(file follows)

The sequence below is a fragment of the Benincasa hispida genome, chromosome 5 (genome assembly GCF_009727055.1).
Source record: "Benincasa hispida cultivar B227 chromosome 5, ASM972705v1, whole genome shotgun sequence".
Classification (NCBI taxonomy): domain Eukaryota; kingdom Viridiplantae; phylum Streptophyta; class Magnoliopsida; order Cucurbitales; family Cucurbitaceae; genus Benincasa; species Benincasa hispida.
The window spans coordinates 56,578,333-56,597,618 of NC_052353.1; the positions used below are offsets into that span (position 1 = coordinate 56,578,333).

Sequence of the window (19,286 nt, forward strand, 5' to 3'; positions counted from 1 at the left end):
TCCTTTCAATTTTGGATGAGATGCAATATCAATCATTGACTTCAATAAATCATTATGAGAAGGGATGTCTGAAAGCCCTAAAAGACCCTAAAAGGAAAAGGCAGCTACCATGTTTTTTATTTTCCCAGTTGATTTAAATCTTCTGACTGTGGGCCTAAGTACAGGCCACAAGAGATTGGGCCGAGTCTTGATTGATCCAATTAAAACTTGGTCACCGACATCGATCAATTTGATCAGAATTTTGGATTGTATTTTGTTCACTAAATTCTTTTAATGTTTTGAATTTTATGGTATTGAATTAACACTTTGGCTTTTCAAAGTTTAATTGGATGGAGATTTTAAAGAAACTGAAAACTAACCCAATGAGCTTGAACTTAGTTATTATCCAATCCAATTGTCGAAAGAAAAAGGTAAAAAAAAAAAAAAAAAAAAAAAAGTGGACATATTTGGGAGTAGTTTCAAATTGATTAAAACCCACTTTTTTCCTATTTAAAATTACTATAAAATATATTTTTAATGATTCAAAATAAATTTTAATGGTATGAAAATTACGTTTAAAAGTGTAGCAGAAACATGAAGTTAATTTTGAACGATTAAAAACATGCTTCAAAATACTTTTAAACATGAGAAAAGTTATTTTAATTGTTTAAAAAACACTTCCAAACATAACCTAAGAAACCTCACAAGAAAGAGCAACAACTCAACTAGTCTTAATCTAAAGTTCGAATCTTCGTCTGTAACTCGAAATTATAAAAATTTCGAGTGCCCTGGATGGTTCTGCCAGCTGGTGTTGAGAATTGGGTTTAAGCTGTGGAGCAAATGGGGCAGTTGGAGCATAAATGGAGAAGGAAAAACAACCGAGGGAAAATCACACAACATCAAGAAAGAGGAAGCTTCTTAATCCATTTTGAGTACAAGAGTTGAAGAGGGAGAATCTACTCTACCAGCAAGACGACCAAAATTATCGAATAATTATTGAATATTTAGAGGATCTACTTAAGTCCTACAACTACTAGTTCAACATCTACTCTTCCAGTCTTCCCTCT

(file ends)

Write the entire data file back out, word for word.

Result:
The sequence below is a fragment of the Benincasa hispida genome, chromosome 5 (genome assembly GCF_009727055.1).
Source record: "Benincasa hispida cultivar B227 chromosome 5, ASM972705v1, whole genome shotgun sequence".
Classification (NCBI taxonomy): domain Eukaryota; kingdom Viridiplantae; phylum Streptophyta; class Magnoliopsida; order Cucurbitales; family Cucurbitaceae; genus Benincasa; species Benincasa hispida.
The window spans coordinates 56,578,333-56,597,618 of NC_052353.1; the positions used below are offsets into that span (position 1 = coordinate 56,578,333).

Sequence of the window (19,286 nt, forward strand, 5' to 3'; positions counted from 1 at the left end):
TCCTTTCAATTTTGGATGAGATGCAATATCAATCATTGACTTCAATAAATCATTATGAGAAGGGATGTCTGAAAGCCCTAAAAGACCCTAAAAGGAAAAGGCAGCTACCATGTTTTTTATTTTCCCAGTTGATTTAAATCTTCTGACTGTGGGCCTAAGTACAGGCCACAAGAGATTGGGCCGAGTCTTGATTGATCCAATTAAAACTTGGTCACCGACATCGATCAATTTGATCAGAATTTTGGATTGTATTTTGTTCACTAAATTCTTTTAATGTTTTGAATTTTATGGTATTGAATTAACACTTTGGCTTTTCAAAGTTTAATTGGATGGAGATTTTAAAGAAACTGAAAACTAACCCAATGAGCTTGAACTTAGTTATTATCCAATCCAATTGTCGAAAGAAAAAGGTAAAAAAAAAAAAAAAAAAAAAAAAGTGGACATATTTGGGAGTAGTTTCAAATTGATTAAAACCCACTTTTTTCCTATTTAAAATTACTATAAAATATATTTTTAATGATTCAAAATAAATTTTAATGGTATGAAAATTACGTTTAAAAGTGTAGCAGAAACATGAAGTTAATTTTGAACGATTAAAAACATGCTTCAAAATACTTTTAAACATGAGAAAAGTTATTTTAATTGTTTAAAAAACACTTCCAAACATAACCTAAGAAACCTCACAAGAAAGAGCAACAACTCAACTAGTCTTAATCTAAAGTTCGAATCTTCGTCTGTAACTCGAAATTATAAAAATTTCGAGTGCCCTGGATGGTTCTGCCAGCTGGTGTTGAGAATTGGGTTTAAGCTGTGGAGCAAATGGGGCAGTTGGAGCATAAATGGAGAAGGAAAAACAACCGAGGGAAAATCACACAACATCAAGAAAGAGGAAGCTTCTTAATCCATTTTGAGTACAAGAGTTGAAGAGGGAGAATCTACTCTACCAGCAAGACGACCAAAATTATCGAATAATTATTGAATATTTAGAGGATCTACTTAAGTCCTACAACTACTAGTTCAACATCTACTCTTCCAGTCTTCCCTCT